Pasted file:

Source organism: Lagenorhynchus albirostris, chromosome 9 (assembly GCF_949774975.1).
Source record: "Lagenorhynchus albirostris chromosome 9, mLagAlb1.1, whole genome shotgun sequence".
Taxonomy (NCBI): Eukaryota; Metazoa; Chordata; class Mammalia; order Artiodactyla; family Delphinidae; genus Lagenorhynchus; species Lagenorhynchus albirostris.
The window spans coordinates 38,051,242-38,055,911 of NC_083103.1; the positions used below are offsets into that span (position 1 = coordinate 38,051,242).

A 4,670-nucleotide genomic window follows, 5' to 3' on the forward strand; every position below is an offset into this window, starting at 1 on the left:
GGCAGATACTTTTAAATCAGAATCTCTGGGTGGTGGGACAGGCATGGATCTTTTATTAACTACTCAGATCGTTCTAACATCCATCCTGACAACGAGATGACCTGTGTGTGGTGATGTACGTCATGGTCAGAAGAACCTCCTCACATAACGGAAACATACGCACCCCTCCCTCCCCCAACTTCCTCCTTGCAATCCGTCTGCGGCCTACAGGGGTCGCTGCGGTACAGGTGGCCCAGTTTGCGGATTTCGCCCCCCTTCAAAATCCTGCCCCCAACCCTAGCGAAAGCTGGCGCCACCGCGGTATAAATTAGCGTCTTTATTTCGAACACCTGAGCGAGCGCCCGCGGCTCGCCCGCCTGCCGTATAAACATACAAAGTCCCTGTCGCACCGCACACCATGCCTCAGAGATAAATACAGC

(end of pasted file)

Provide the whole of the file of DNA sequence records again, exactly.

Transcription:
Source organism: Lagenorhynchus albirostris, chromosome 9 (assembly GCF_949774975.1).
Source record: "Lagenorhynchus albirostris chromosome 9, mLagAlb1.1, whole genome shotgun sequence".
Taxonomy (NCBI): Eukaryota; Metazoa; Chordata; class Mammalia; order Artiodactyla; family Delphinidae; genus Lagenorhynchus; species Lagenorhynchus albirostris.
The window spans coordinates 38,051,242-38,055,911 of NC_083103.1; the positions used below are offsets into that span (position 1 = coordinate 38,051,242).

A 4,670-nucleotide genomic window follows, 5' to 3' on the forward strand; every position below is an offset into this window, starting at 1 on the left:
GGCAGATACTTTTAAATCAGAATCTCTGGGTGGTGGGACAGGCATGGATCTTTTATTAACTACTCAGATCGTTCTAACATCCATCCTGACAACGAGATGACCTGTGTGTGGTGATGTACGTCATGGTCAGAAGAACCTCCTCACATAACGGAAACATACGCACCCCTCCCTCCCCCAACTTCCTCCTTGCAATCCGTCTGCGGCCTACAGGGGTCGCTGCGGTACAGGTGGCCCAGTTTGCGGATTTCGCCCCCCTTCAAAATCCTGCCCCCAACCCTAGCGAAAGCTGGCGCCACCGCGGTATAAATTAGCGTCTTTATTTCGAACACCTGAGCGAGCGCCCGCGGCTCGCCCGCCTGCCGTATAAACATACAAAGTCCCTGTCGCACCGCACACCATGCCTCAGAGATAAATACAGC